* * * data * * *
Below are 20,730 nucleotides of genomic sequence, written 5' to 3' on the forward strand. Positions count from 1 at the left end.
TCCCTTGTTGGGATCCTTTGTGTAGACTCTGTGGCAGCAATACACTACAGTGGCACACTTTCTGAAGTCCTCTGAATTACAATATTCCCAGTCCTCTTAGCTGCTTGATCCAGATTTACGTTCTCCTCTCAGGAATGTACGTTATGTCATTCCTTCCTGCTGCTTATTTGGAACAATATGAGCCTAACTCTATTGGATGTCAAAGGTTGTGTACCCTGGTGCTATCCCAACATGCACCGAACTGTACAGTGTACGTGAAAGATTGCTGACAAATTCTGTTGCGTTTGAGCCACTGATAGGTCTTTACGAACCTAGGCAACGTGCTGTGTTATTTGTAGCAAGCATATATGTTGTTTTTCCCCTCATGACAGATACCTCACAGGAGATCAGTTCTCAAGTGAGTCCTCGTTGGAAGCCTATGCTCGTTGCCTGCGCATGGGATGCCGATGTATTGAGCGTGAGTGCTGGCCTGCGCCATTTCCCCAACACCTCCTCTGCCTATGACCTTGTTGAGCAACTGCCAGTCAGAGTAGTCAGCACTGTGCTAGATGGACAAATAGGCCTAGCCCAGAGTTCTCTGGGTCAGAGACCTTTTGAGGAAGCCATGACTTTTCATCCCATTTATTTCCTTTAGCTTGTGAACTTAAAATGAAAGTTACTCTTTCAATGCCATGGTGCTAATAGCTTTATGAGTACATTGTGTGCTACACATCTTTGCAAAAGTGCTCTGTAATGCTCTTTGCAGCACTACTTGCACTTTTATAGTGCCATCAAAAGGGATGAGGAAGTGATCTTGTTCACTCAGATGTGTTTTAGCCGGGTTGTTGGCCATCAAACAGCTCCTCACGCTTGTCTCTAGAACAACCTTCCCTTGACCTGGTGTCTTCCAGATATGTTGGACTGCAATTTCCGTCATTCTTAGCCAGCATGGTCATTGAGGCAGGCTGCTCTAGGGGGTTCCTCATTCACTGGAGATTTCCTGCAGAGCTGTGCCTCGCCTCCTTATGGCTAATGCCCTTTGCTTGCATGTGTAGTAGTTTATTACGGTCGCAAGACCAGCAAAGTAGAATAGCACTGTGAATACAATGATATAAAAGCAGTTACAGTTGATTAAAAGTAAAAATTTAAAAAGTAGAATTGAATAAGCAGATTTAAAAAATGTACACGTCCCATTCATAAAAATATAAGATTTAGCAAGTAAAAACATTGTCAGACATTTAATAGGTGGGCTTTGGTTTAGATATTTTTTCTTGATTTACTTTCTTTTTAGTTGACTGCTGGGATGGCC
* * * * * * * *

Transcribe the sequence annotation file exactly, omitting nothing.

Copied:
Below are 20,730 nucleotides of genomic sequence, written 5' to 3' on the forward strand. Positions count from 1 at the left end.
TCCCTTGTTGGGATCCTTTGTGTAGACTCTGTGGCAGCAATACACTACAGTGGCACACTTTCTGAAGTCCTCTGAATTACAATATTCCCAGTCCTCTTAGCTGCTTGATCCAGATTTACGTTCTCCTCTCAGGAATGTACGTTATGTCATTCCTTCCTGCTGCTTATTTGGAACAATATGAGCCTAACTCTATTGGATGTCAAAGGTTGTGTACCCTGGTGCTATCCCAACATGCACCGAACTGTACAGTGTACGTGAAAGATTGCTGACAAATTCTGTTGCGTTTGAGCCACTGATAGGTCTTTACGAACCTAGGCAACGTGCTGTGTTATTTGTAGCAAGCATATATGTTGTTTTTCCCCTCATGACAGATACCTCACAGGAGATCAGTTCTCAAGTGAGTCCTCGTTGGAAGCCTATGCTCGTTGCCTGCGCATGGGATGCCGATGTATTGAGCGTGAGTGCTGGCCTGCGCCATTTCCCCAACACCTCCTCTGCCTATGACCTTGTTGAGCAACTGCCAGTCAGAGTAGTCAGCACTGTGCTAGATGGACAAATAGGCCTAGCCCAGAGTTCTCTGGGTCAGAGACCTTTTGAGGAAGCCATGACTTTTCATCCCATTTATTTCCTTTAGCTTGTGAACTTAAAATGAAAGTTACTCTTTCAATGCCATGGTGCTAATAGCTTTATGAGTACATTGTGTGCTACACATCTTTGCAAAAGTGCTCTGTAATGCTCTTTGCAGCACTACTTGCACTTTTATAGTGCCATCAAAAGGGATGAGGAAGTGATCTTGTTCACTCAGATGTGTTTTAGCCGGGTTGTTGGCCATCAAACAGCTCCTCACGCTTGTCTCTAGAACAACCTTCCCTTGACCTGGTGTCTTCCAGATATGTTGGACTGCAATTTCCGTCATTCTTAGCCAGCATGGTCATTGAGGCAGGCTGCTCTAGGGGGTTCCTCATTCACTGGAGATTTCCTGCAGAGCTGTGCCTCGCCTCCTTATGGCTAATGCCCTTTGCTTGCATGTGTAGTAGTTTATTACGGTCGCAAGACCAGCAAAGTAGAATAGCACTGTGAATACAATGATATAAAAGCAGTTACAGTTGATTAAAAGTAAAAATTTAAAAAGTAGAATTGAATAAGCAGATTTAAAAAATGTACACGTCCCATTCATAAAAATATAAGATTTAGCAAGTAAAAACATTGTCAGACATTTAATAGGTGGGCTTTGGTTTAGATATTTTTTCTTGATTTACTTTCTTTTTAGTTGACTGCTGGGATGGCC